by Venerable Thubten
Q: In the Sutra on the Merits of the
Fundamental Vows of the Master of Healing, the Lapis Lazuli Radiance
Tathagata (Medicine Buddha), under the section saving those on the
brink of death or disaster, it says, "Then, while his body lies in
its original position, he is seized by the messengers of Yama who
lead his spirit consciousness before that King of the Law. The
inborn spirits attached to all sentient beings, who record whether
each being's record is good or bad, will then hand down these
records in their entirety to Yama, King of the Law. Then the King
will interrogate this person, and he will sum up the person's deeds.
According to the positive and negative factors, he shall judge
My question is: Doesn't Buddhism teach
selflessness? Why does this speak of a spirit consciousness? Doesn't
Buddhism say that karma is a system of cause and effect, and there
is no one to judge us after we die?
Answer: This is an example of a passage
requiring interpretation; it should not be understood literally.
According to Buddhism, there is no spirit consciousness. There is no
Yama or Lord of Death who judges us. I believe this section was
included in the sutra because it corresponded with the way ordinary
people saw the process of death and rebirth in ancient times.
Remember most common people during those times were illiterate. They
had heard many folk beliefs as they were growing up, and the ideas
of Yama and spirit consciousness were familiar to them. Common
people were not educated and did not know philosophical vocabulary
such as "selflessness," "dependent arising," "emptiness," and other
concepts needed to express how karma actually functions.
Thus using the kind of language and concepts
uneducated people were used to help them to understand more easily
the idea of karma. The purpose of the Buddha saying this was
twofold. He wanted people to understand
1) our actions bring long
term results, many of which occur after we die, and
importance of not creating negative karma and of creating positive
Question: If that is the case, couldn't some people
accuse the Buddha of lying, because everything the he said is
supposed to be true. Won't this cause some people to lose faith in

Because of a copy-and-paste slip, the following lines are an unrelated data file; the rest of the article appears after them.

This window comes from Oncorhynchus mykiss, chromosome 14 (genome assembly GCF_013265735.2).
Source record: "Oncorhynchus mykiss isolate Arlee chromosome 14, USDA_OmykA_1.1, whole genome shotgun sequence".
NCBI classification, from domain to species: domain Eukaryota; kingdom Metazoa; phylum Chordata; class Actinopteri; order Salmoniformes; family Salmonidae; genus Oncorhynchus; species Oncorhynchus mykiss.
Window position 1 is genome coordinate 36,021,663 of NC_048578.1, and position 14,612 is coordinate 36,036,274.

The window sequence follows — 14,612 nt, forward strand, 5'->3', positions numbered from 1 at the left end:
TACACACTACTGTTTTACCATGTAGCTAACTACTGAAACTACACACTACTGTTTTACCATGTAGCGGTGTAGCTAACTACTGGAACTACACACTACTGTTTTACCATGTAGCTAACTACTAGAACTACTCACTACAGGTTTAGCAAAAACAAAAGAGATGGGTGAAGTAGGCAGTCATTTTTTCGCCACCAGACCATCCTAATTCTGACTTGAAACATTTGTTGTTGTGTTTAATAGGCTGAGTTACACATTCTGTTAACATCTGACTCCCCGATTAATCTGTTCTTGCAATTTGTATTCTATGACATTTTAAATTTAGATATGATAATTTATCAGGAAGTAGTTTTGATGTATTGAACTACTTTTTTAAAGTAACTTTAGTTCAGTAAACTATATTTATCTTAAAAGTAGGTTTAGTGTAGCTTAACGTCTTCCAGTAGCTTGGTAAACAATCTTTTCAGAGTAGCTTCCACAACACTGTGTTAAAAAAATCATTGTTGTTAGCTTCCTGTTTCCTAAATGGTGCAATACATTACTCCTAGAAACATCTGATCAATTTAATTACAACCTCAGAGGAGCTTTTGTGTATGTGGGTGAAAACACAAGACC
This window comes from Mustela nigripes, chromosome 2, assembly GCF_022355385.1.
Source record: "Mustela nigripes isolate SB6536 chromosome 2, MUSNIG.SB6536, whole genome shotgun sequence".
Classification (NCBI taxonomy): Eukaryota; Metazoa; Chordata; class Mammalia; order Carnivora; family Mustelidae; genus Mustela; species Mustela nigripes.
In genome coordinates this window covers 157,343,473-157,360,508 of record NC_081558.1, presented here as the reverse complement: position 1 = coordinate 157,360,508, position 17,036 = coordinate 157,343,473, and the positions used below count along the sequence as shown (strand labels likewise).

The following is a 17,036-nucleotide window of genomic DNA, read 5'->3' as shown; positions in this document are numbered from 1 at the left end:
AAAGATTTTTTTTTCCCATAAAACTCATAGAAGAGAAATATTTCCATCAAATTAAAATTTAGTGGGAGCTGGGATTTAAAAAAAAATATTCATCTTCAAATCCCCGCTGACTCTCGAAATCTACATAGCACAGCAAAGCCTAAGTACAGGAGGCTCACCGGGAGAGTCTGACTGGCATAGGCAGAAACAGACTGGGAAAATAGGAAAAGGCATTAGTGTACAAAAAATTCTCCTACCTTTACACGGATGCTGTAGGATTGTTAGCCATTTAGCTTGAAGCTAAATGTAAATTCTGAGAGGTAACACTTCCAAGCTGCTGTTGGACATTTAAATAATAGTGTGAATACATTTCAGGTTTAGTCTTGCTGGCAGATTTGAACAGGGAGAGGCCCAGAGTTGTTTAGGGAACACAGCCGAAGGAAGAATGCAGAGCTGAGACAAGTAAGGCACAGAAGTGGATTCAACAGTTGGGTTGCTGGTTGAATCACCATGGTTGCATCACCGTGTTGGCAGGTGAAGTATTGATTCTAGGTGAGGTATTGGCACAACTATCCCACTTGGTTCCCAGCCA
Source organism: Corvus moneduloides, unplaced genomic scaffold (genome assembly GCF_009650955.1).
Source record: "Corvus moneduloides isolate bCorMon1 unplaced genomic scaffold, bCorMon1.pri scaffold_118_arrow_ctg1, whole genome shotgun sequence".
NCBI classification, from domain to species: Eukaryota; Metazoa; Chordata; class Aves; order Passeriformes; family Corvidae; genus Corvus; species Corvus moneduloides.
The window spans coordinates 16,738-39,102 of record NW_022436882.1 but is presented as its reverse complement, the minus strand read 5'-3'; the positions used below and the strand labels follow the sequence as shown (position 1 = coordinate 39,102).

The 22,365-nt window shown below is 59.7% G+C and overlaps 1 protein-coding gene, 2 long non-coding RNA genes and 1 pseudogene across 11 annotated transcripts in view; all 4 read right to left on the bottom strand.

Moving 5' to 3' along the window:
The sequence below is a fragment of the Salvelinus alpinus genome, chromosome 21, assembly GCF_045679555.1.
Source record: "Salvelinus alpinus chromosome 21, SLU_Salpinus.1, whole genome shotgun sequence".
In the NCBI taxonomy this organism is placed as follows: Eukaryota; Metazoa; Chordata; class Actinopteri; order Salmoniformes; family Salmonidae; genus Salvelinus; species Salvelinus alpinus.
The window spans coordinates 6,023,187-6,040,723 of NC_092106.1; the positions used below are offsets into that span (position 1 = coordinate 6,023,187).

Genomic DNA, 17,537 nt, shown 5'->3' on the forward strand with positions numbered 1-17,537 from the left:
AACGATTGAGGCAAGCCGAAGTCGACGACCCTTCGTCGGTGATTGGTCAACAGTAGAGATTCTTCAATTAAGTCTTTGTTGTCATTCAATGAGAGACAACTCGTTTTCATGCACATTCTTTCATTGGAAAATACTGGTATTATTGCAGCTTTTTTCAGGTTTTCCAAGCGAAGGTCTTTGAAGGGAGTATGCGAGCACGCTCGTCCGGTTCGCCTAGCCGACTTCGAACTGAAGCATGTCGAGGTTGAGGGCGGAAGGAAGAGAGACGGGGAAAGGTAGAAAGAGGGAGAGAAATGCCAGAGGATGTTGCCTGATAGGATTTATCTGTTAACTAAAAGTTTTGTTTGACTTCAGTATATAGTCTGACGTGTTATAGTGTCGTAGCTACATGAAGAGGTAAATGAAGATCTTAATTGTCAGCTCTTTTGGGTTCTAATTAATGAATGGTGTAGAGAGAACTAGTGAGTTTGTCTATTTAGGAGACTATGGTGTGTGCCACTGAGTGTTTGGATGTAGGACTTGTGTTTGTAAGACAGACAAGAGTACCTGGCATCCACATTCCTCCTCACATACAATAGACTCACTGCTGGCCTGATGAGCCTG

Buddhism? Shouldn't the Buddha know that in the future people like
me, without profound knowledge of Buddhism, would misunderstand the
Answer: Maybe the Buddha knew that people like
you would ask good questions to clarify their doubts, just as you
After the Buddha's life, great sages, scholars,
and practitioners debated the meaning of many sutra passages because
the Buddha said different things to different people on different
occasions. What they noticed more than anything was the Buddha's
great skillfulness as a teacher. He knew the cultural, educational,
psychological, and spiritual backgrounds of the people in the
audience and spoke in the way best suited to the particular audience
he was addressing at the time. For example, a good math teacher
teaches differently when she's teaching young children in
pre-school, when she's teaching in secondary school, and when she's
teaching in college.
Similarly, when children are little and are not
able to understand things in a sophisticated manner, do parents
explain things in a detailed, precise way? Or do they explain things
in a way that the child can understand this is not a good action? As
the child grows up, parents will explain the same situation
differently, according to the child's ability to understand at that
The Indian sages wrote commentaries to the
sutras. In them they delineated sutra passages that could be taken
literally from those that required interpretation. They said that
because the Buddha taught people what was appropriate for their
particular level or way of thinking, he was not lying when he said
different things to different people. These sages then set out
guidelines so we would know what to understand literally and what
required interpretation. They also taught guidelines for how to
discern the difference between passages that gave the definitive
meaning of emptiness and those that set forth the stages of the path
and the variety of phenomena, and thus were interpretable.
For example, the sutras describe the world as
being flat. We do not take this literally because scientists have
proven that the world is round. The Buddha said this because this